A different side of sports

Behind the scenes of athletic communications

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A different side of sports

Nik Cunningham, Sports Editor

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There are all sports at USI and only two people manage all of them, Ray Simmons and Dan McDonnell. 

Together, they make graphics, write press releases, attend travel games, manage the USI athletics website and much more.

“There’s a lot of 15 hour days,” Simmons said. “The average workweek right now is somewhere between 50 and 60 hours a week.”

Weeks usually run day-to-day and involve a lot of scheduling, communication and emails.

“We have a thing called the TV eyes that tell us what we were mentioned in as far as in local TV broadcasts or even what we’ve gotten in the regional and national type of thing,” Simmons said.

The work and the schedules change with different seasons and sports. Basketball is more planned out and requires more game notes than volleyball. Softball is the only game played during the softball season, so there will be more attention to that sport because there are fewer things pulling attention away from it.

“I was always love it when we get into softball because I’m more able to focus and dedicate time towards that event, especially in the postseason because I can actually focus on publicizing the team a little more,” McDonnell said. “I wish I had the time to dedicate the attention deserved to every single team, the way I can dedicate myself to the softball postseason because that’s the only sport we’ve got going on.”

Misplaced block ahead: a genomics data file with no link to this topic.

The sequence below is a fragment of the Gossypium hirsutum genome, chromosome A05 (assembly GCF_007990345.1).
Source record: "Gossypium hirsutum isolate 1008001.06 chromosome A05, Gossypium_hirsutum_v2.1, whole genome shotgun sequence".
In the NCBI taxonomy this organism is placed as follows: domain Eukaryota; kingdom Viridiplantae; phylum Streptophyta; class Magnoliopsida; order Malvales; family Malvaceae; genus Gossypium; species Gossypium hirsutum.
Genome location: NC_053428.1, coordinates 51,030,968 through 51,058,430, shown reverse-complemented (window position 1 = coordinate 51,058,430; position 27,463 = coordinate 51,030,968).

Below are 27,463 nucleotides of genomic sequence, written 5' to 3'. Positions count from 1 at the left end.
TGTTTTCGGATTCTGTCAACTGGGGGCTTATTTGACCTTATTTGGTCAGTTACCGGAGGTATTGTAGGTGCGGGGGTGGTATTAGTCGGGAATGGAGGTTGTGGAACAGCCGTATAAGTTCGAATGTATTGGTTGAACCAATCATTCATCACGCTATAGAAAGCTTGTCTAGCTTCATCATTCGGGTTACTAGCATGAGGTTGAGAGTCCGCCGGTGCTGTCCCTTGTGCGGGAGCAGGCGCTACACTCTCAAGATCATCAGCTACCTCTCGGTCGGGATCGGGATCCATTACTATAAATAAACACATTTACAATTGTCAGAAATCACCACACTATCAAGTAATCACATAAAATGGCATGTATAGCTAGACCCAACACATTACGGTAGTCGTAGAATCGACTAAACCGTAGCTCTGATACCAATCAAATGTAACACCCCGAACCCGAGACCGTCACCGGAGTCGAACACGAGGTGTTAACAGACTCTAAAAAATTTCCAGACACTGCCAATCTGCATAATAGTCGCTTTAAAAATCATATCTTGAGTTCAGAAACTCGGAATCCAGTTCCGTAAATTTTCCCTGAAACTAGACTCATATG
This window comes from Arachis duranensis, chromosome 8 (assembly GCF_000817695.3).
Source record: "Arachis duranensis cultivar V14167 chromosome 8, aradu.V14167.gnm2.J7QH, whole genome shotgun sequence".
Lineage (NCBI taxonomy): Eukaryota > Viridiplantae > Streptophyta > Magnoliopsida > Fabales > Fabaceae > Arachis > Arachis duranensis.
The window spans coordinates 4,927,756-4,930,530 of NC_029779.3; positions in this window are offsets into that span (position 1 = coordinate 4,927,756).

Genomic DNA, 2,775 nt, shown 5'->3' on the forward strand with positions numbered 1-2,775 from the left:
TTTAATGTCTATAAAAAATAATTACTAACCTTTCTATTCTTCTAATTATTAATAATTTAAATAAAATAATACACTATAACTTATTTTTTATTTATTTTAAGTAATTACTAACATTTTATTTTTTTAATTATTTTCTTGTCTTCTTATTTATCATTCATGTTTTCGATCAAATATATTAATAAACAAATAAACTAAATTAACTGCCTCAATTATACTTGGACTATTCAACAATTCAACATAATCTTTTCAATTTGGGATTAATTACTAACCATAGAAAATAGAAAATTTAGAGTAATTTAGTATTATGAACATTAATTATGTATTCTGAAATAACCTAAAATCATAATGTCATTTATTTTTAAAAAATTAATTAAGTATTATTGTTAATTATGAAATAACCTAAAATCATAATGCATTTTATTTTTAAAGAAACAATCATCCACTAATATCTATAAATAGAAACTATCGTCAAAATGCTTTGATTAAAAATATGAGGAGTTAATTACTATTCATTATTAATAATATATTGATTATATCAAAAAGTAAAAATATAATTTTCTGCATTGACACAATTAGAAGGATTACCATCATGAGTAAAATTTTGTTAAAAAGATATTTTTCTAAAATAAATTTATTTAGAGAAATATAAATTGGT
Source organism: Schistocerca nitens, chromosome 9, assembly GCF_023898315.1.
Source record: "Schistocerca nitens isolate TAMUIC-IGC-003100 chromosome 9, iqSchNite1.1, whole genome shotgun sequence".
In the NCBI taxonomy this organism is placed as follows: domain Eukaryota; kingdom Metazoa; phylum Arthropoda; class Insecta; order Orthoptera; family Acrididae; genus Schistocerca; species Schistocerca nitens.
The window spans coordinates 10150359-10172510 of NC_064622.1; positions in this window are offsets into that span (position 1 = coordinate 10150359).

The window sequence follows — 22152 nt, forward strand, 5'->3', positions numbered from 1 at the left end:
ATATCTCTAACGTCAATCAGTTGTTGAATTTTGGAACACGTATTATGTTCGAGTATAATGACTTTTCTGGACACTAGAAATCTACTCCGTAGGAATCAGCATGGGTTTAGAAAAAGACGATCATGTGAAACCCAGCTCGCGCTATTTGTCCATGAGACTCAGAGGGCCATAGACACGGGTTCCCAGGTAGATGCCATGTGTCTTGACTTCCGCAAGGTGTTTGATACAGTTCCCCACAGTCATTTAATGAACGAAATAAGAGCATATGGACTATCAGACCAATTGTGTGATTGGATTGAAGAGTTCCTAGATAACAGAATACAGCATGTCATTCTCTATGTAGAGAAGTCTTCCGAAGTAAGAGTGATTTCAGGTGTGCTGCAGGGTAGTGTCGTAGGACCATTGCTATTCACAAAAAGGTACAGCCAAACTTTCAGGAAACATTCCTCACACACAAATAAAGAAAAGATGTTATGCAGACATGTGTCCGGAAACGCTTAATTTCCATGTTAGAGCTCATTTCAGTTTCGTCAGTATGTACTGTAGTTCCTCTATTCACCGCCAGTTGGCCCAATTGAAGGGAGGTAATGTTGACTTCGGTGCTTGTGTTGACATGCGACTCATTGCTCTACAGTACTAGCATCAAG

A typical week for Simmons starts on Monday and includes making graphics for any awards or recognitions that could be put up throughout the week and preparing games for the week.

“Game notes for that week depends upon what sport it is,” Simmons said. “If it’s men’s and women’s soccer, usually that’s done on Monday. If it’s men’s and women’s basketball, we wait for rankings on Tuesday, which we’ve been putting the rankings out on Tuesday just because it’s just the way it falls.”

Wednesday is the day to make sure there are students willing to cover games on game days and making sure that the computer is set up and ready to print game updates for the media table. Thursday and Friday are for double checking work and making sure nothing was missed.

“If it’s soccer season, I’m at the soccer field by three o’clock in the afternoon, getting everything ready,” Simmons said. “If it’s basketball, we’re setting up in the arena at one o’clock for a doubleheader. Then I work through the games, writing the game stories. I’m probably not done until 10:30 or 11 o’clock.”

With all of the work they put into setting up and running the games, Simmons and McDonnell tend to interact with the coaches and players, learning more about the people they are writing about in their press releases.

“I talked to the coaches, obviously a lot more than I talked to players,” McDonnell said. “I’m probably the closest with this softball players because I’ve put in so much time in the postseason travel with them over the last four or five years, but I still keep my distance because, at the end of the day, this is a job.”

When he first started, McDonnell used to get nervous before games because he wanted the players to be happy, but most of all, now he wants them to learn and get better at the sports they love and grow as a team.

“There are things for them to learn on the court, being part of a team, will help them in everyday life,” McDonnell said. “So to see some of the student-athletes develop from coming in as freshmen to where they are as seniors. That’s pretty cool. That’s fun to see.”